The worst transportation hack so far
On June 27, 2017, computers began to crash at the Copenhagen, Denmark, headquarters of A.P. Moller-Maersk, one of the biggest transportation providers in the world with nearly 800 container ships. Some computer screens displayed a message demanding a payment of $300 in bitcoin. That was before they went black altogether. Before the day was out, the contagion had spread through company networks to Maersk facilities across the world. In the U.S., that included company terminals in New York and Los Angeles.
But this was not really a ransomware attack. It began as a cyberattack by Russia on Ukraine. Malicious software called NotPetya appeared to be ransomware, but it was actually designed to bring down computers and networks. There was no key to undo the damage. The attack hit Ukraine hard, bringing down networks and overwriting files at banks, power plants, and railways for starters. Then it jumped international borders infecting systems in the rest of Europe, North America, and even back in Russia.
The APM terminal run by A.P. Moller-Maersk in New Jersey shut down on June 28, a Thursday, and didn’t reopen until Monday, July 3.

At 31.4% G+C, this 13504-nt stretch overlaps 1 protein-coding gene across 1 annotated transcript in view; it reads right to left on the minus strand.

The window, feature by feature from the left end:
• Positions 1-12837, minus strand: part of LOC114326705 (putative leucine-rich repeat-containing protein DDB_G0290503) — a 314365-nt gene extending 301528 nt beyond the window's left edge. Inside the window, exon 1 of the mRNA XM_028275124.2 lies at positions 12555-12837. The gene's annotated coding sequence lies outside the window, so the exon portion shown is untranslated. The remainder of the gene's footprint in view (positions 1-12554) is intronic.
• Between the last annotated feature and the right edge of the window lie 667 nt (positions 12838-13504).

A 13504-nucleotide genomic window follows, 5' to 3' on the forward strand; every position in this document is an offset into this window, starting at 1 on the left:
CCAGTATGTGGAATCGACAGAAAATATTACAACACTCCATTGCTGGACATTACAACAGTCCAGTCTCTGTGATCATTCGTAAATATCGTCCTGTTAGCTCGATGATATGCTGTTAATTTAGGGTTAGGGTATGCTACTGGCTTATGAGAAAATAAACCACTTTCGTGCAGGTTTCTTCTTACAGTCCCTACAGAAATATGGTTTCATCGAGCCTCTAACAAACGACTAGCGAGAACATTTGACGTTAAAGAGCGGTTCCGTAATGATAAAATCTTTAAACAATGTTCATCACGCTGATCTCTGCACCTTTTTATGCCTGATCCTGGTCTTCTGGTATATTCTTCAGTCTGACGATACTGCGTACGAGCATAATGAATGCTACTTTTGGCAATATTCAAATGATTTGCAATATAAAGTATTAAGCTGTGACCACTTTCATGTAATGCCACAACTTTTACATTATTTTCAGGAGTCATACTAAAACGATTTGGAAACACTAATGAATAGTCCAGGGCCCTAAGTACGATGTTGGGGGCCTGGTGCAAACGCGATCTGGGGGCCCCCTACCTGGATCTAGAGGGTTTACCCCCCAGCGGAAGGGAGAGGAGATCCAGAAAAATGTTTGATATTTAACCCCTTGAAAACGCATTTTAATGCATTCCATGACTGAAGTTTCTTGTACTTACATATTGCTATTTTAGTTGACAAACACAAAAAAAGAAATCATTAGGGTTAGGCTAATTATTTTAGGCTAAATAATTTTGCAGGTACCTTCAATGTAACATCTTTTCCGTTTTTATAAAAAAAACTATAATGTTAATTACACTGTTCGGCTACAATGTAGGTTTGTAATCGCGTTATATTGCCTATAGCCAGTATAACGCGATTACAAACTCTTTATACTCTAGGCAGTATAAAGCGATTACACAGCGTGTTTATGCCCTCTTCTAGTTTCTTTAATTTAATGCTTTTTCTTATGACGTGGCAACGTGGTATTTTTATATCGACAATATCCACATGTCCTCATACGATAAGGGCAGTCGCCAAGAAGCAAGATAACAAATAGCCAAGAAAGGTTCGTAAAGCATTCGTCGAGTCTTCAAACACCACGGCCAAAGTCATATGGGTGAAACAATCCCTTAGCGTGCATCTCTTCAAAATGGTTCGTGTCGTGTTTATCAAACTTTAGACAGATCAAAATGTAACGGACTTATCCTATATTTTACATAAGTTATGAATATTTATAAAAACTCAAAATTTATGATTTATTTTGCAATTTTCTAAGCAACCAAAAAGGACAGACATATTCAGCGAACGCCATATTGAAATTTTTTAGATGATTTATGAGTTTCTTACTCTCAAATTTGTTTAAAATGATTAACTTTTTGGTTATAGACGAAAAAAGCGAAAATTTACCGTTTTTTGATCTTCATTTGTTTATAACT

But its systems weren’t back online on July 3. Everything was being done on paper. Meanwhile, three days’ worth of containers began to arrive and quickly backed up from the APM gate all the way to a New Jersey Turnpike interchange miles away. Many drivers waited in line for more than six hours before being turned away.
Similar scenes played out at Maersk facilities elsewhere. They would go on, easing a bit each day for the next three weeks as systems were slowly brought back online. APM terminals stayed open late, container backlogs were dealt with, and things had returned to something like normal by July 17.
The Maersk outage hack cost a lot of people a lot of money and Maersk reimbursed many without any question. The company later estimated the cost of the episode at between $200 and $300 million. Port carriers were not reimbursed; neither were drivers, many of them owner-operators, who were the least able to absorb the loss. LL